- We should consider capacity at all stages of the assessment, planning and review process.
- Capacity is decision and time specific – impairments may fluctuate over time and people may be able to make straightforward decisions but not more complex ones.
- Capacity assessments should evidence the causative nexus – that there is an underlying cause that results in the person’s inability to make decisions.
- As with all assessments – capacity assessments should be proportionate to the situation.
December 2018: This chapter was significantly revised as a result of local review.
Where a practitioner is supporting a person who appears to have an impairment or disturbance of the mind or brain which may affect their ability to make decisions, the practitioner should carry out an assessment of the person’s capacity based on the two stage test of capacity set out in the Mental Capacity Act 2005.
2. Two Stage Capacity Test
- Stage 1: Is there an impairment of, or disturbance in the functioning of a person’s mind or brain? If so;
- Stage 2: Is the impairment or disturbance sufficient that the person lacks the capacity to make a particular decision?
3. Causative Nexus
It has been established in case law that in all capacity assessments it is vital to consider whether this third question – the ‘causative nexus’ – is proven. In other words, you must be satisfied that the person’s inability to make a decision is because of an impairment of, or a disturbance in the functioning of, the mind or brain, and you must evidence in your assessment that:
- you are satisfied;
- why you are satisfied;
- how there is a causal link between the disturbance or impairment of the person’s mind or brain and the person’s inability to make the decision(s) in question.
Case law references:
- PC and NC v City of York Council  EWCA Civ 478 at paragraph 56;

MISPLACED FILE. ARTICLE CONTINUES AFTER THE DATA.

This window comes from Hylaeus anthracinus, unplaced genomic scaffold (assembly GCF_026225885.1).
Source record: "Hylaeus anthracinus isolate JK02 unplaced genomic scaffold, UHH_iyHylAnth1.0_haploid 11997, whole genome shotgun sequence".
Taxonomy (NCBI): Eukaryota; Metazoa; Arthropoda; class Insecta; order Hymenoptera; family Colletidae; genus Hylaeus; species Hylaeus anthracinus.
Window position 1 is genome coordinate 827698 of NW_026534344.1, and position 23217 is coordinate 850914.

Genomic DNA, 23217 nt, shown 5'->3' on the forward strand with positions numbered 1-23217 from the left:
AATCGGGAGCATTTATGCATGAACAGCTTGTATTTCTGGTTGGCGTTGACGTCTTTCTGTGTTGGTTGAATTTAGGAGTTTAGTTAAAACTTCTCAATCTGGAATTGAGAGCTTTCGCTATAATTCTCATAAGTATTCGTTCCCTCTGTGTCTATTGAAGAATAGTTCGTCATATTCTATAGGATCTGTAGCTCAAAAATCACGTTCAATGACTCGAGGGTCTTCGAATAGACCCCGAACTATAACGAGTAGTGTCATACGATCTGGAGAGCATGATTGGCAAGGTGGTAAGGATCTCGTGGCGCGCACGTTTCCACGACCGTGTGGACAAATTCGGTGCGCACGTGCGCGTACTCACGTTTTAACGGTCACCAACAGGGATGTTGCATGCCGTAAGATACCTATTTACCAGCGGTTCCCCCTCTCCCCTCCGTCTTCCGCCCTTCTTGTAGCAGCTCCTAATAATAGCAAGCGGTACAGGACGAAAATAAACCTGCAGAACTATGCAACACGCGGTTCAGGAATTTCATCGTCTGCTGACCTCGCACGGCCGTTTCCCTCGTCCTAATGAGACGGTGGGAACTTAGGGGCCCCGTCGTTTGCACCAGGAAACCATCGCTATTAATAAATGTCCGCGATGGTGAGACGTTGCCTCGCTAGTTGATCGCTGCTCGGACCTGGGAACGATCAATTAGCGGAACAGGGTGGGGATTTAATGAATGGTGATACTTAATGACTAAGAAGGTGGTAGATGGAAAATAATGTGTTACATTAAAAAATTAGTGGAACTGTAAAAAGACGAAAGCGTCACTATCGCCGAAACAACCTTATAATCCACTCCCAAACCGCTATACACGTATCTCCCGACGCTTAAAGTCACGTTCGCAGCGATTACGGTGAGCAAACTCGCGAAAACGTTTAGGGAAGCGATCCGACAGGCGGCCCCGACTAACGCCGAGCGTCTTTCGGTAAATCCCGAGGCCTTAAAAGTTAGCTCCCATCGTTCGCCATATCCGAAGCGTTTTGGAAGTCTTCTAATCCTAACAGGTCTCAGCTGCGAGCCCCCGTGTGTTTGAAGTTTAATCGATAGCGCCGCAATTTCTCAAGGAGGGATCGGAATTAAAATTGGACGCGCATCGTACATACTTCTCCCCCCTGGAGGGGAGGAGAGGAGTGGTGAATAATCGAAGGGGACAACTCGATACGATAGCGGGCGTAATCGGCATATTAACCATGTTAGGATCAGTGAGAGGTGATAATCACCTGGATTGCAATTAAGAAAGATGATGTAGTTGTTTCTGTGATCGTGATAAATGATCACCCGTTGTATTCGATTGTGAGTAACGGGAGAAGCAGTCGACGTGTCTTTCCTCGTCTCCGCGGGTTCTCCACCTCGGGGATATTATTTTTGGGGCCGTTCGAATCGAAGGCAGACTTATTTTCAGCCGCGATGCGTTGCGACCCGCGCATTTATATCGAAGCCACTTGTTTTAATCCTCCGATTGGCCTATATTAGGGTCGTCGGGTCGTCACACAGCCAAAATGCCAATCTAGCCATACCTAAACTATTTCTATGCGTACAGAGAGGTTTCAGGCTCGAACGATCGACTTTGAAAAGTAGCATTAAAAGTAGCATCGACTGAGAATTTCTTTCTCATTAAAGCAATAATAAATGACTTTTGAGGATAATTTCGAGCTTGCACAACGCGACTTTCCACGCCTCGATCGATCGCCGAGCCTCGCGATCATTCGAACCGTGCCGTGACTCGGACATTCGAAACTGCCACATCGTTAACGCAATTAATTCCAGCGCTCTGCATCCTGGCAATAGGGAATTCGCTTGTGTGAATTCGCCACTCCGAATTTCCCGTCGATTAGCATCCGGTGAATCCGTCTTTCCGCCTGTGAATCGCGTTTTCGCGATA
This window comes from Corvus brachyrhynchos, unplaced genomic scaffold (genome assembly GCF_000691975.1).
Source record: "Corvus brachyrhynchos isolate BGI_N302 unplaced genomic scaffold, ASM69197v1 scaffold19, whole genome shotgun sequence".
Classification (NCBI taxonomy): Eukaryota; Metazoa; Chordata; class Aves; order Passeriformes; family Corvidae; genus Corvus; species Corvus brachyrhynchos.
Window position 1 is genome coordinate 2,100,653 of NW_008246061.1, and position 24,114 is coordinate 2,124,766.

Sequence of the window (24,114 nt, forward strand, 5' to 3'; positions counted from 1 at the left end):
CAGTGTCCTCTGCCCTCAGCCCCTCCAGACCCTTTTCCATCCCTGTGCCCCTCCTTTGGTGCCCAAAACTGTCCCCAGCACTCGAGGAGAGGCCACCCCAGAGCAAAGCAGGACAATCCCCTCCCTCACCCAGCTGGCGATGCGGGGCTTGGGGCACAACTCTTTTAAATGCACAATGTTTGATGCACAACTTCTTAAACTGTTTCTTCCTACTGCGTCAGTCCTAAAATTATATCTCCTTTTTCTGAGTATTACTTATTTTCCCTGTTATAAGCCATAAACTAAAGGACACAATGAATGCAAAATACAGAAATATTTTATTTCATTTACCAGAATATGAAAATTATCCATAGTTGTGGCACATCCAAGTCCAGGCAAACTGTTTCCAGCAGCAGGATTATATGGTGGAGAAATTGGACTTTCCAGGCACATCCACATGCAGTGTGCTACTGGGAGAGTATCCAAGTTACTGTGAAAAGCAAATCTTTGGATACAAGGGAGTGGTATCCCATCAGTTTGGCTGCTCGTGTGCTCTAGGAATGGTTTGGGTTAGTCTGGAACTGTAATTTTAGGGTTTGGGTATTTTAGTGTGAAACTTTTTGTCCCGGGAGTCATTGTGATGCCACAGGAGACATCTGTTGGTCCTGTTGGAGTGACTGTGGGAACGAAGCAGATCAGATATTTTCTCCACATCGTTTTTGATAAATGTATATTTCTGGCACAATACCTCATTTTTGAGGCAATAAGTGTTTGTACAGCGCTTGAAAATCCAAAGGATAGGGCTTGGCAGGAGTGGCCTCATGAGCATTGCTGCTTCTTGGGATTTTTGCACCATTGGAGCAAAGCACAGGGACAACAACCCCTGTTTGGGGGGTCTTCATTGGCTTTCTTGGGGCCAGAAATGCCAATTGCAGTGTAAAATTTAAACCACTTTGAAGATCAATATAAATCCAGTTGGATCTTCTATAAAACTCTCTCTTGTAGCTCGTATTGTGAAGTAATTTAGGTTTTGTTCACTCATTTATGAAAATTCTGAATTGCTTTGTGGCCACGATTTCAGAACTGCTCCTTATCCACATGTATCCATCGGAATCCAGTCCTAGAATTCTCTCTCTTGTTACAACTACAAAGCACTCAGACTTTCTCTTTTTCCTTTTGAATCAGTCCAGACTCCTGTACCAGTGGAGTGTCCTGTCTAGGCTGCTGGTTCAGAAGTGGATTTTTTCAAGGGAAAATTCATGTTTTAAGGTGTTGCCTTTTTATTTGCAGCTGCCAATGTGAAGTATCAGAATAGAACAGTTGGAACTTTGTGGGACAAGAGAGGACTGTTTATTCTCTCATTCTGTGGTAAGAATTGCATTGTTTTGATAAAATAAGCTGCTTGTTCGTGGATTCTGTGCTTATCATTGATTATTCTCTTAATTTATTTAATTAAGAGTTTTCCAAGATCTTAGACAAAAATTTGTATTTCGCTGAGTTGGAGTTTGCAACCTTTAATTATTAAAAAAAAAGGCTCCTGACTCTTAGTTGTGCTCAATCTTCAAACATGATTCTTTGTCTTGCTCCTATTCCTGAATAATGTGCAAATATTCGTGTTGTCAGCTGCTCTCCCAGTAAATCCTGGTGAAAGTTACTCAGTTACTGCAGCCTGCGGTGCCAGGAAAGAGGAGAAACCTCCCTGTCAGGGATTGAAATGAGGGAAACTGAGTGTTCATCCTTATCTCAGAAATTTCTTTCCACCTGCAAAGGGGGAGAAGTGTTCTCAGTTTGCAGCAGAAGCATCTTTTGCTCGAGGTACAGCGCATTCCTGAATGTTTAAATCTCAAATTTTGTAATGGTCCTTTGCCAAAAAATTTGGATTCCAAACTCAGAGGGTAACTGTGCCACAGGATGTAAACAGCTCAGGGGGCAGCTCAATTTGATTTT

- Heart of England NHS Trust  EWHC 342 (COP).
See Mental Capacity Act 2005 Code of Practice Chapter 4 for further information.
4. Adult Care Capacity Assessment Form
The exception to this is where a proportionate capacity assessment can usually be recorded as part of gaining consent to undertake an assessment.
Capacity assessments must be treated as decision and time specific. They cannot be undertaken retrospectively and cannot be rectified if they are missing on file. Assessments can be accompanied by mental health or other specialist assessments.
Capacity assessments should be recorded where it is suspected the person does not have capacity to:
- consent to the assessment, where the customer or anyone involved does not agree that the assessment should take place (see Section 2, Consent and Capacity);
- contribute to the care planning process;
- make specific decisions, such as a change of accommodation;
- consent to a particular aspect of care or case management. For example, admission to care or moving and handling care plans.
When the person is lacking capacity, any existing Lasting Power of Attorney (LPA) or Court Order should be scrutinised by the practitioner to establish if it is valid and its terms applicable to the decision being considered, before the authority to make the decision is delegated.
Where the decision making is delegated to a LPA or a Court Appointed Deputy, the practitioner must record that they have demonstrated that they are acting in the person’s best interests. Any concern that an LPA or Deputy is not acting in the best interests of the person should be considered as a potential safeguarding issue and managed accordingly (see Safeguarding).
The record should evidence that the LPA or Court Order applies to the decisions being made (i.e. financial and property, or health and wellbeing), that it does not exclude certain decisions and that it is registered. A copy of the LPA or Court Order should be on file.
Even with a LPA or Court Order in place, there should be evidence on file that everything possible has been done to help the person make the decision.
Where a best interest decision is required, the assessor should use the Best Interests Checklist as a prompt to ensure compliance with the MCA. There is a duty to consult all involved, including family, and clearly record their views.